Despite sweeping protections put in place near the end of George W. Bush’s presidency for large swaths of marine ecosystems around the Hawaiian Islands, things are not looking good for Hawaii’s coral reefs. ENN reports
Poisonous run-off, rising ocean levels, increasingly acidic waters and overfishing are taking their toll on the reefs and the marine life they support. Biologists are trying to remain optimistic that there is still time to turn things around, but new threats to Hawaii’s corals are only aggravating the situation.
To wit, a previously undocumented cyanobacterial fungus that grows through photosynthesis is spreading by as much as three inches per week on corals along the otherwise pristine North Shore of Kauai. “There is nowhere we know of in the entire world where an entire reef system for 60 miles has been compromised in one fell swoop,” biologist Terry Lilley told The Los Angeles Times. “This bacteria has been killing some of these 50- to 100-year-old corals in less than eight weeks.” He adds that the strange green fungus affects upwards of five percent of the corals in famed Hanalei Bay and up to 40 percent of the coral in nearby Anini Bay, with neighboring areas “just as bad, if not worse.” Lilly worries that the entire reef system surrounding Kauai may be losing its ability to fend off pathogens.
Meanwhile, some 60 miles to the east across the blue Pacific, an invasive algae introduced for aquaculture three decades ago in Oahu’s Kaneohe Bay is also spreading quickly. Biologists are concerned because it forms thick tangled mats that soak up oxygen in the water needed by other plants and animals, in turn converting coral reefs there into smothering wastelands.
“This and other invasive algal species … don’t belong in Hawai’i,” says Eric Conklin, Hawaii director of marine services for The Nature Conservancy, which works to protect ecologically important lands and waters worldwide. He adds that there are not enough plant-eating fish to keep them under control.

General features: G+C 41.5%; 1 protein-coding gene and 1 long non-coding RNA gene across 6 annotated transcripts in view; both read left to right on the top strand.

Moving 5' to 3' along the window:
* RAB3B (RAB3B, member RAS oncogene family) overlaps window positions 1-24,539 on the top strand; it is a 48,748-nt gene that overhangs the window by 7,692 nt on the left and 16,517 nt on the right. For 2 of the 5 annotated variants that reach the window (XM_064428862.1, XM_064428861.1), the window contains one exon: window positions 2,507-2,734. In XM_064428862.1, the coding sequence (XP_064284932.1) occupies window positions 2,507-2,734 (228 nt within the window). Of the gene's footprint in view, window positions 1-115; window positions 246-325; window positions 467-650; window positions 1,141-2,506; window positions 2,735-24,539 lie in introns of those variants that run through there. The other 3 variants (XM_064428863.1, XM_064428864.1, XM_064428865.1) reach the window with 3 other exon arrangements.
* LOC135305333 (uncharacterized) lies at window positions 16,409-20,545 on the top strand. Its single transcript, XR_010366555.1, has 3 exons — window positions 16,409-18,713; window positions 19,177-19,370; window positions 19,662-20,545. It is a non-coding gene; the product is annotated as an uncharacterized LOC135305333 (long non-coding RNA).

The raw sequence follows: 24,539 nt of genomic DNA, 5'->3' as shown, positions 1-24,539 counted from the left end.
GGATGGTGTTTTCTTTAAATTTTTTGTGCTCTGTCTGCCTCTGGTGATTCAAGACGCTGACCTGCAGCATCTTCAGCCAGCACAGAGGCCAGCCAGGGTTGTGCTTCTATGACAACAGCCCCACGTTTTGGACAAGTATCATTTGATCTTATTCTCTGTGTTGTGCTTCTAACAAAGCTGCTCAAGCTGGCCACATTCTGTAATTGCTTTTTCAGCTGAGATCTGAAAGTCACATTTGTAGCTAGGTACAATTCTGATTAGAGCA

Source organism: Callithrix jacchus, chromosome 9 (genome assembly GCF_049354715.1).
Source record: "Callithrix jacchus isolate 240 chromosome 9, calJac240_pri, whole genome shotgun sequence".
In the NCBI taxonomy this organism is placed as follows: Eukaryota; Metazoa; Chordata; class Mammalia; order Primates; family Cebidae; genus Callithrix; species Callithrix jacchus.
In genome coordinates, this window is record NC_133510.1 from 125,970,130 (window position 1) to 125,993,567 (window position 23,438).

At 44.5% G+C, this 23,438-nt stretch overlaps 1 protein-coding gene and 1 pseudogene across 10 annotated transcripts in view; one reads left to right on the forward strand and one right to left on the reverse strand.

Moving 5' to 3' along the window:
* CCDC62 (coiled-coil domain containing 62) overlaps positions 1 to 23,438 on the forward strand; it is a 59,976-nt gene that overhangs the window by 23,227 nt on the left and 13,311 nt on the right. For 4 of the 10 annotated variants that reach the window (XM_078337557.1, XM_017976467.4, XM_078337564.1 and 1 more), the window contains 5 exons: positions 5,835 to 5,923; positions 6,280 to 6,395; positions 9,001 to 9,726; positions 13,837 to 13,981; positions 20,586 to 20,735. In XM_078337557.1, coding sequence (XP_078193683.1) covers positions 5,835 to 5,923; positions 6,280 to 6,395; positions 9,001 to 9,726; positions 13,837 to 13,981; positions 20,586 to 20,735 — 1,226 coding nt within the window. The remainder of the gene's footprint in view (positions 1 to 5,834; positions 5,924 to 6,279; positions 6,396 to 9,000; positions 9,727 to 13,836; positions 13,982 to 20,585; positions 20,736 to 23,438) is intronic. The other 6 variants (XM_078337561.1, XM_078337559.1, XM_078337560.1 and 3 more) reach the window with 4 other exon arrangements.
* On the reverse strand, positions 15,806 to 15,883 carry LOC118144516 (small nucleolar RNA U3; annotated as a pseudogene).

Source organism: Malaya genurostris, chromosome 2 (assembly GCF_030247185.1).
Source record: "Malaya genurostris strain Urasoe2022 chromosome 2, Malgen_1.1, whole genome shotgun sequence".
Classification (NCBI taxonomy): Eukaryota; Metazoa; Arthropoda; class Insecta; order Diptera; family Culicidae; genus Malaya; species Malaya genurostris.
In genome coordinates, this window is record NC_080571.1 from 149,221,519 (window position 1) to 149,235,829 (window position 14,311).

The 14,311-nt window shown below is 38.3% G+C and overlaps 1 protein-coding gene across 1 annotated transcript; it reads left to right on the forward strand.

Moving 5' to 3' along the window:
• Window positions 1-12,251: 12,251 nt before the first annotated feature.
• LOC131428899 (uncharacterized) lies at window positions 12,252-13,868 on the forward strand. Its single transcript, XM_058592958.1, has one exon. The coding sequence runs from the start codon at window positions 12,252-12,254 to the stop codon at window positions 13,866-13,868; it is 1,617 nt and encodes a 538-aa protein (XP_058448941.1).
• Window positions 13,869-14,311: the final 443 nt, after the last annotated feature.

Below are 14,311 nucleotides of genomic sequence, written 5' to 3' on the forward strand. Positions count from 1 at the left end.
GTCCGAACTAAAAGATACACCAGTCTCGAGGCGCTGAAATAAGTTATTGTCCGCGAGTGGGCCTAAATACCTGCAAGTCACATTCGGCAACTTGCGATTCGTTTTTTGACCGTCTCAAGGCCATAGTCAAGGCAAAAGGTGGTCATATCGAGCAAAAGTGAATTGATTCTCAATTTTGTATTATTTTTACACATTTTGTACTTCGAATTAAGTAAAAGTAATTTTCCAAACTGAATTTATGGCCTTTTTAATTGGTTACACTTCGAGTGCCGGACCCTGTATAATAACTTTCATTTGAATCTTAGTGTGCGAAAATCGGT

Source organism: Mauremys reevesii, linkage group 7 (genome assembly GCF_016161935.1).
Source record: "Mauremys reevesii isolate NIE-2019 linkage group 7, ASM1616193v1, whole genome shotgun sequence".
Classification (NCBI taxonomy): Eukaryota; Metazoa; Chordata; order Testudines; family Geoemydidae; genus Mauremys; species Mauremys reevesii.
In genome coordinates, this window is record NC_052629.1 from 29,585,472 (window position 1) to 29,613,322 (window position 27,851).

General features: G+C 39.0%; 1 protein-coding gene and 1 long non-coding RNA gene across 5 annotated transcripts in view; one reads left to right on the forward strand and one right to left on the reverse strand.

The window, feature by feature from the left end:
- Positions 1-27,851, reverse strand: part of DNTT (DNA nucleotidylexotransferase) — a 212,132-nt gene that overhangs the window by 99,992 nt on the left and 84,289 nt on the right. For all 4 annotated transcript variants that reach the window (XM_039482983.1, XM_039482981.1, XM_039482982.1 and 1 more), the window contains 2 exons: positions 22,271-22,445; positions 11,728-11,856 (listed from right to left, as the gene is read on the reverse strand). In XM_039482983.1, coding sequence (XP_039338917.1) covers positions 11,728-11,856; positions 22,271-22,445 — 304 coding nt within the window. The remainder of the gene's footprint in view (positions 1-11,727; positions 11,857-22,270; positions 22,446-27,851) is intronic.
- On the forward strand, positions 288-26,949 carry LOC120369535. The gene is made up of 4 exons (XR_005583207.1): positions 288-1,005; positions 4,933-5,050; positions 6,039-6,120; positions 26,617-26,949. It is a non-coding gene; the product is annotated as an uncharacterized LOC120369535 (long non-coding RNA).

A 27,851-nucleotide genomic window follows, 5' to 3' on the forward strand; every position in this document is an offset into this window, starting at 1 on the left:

Biologists are working hard to battle the algae in and around Kaneohe Bay. Conklin and his colleagues from the Conservancy have joined forces with researchers from the state of Hawaii to develop an inexpensive new technology, dubbed the Super Sucker, which uses barge-based hoses and pumps to vacuum the invasive algae away without disturbing the underlying coral.
- Coral Reefs (livescience.com)
- Coral Reef Collapse Not Inevitable: Ecosystem in Danger, Not Doomed (scienceworldreport.com)
- Coral Reefs (rkarryel.wordpress.com)
Tune in on World Ocean‘s Day 2012 (June 8) as renowned ocean explorer Sylvia Earle talks with a team of coral reef scientists working around the Galápagos Islands. The event, hosted by the Living Oceans Foundation, will be broadcast live from from the Smithsonian’s National Museum of Natural History.
The scientists will be aboard a research vessel, Golden Shadow, in the
Galápagos studying how corals in the area have bounced back from threats such as temperature changes, acidity, and bleaching events. After discussing the research over live video chat, Earle will talk about ocean conservation issues with a panel of youth leaders.
Come listen and participate in the conversation on June 8th starting at
3:30pm EST. We will be streaming live from this page and if you have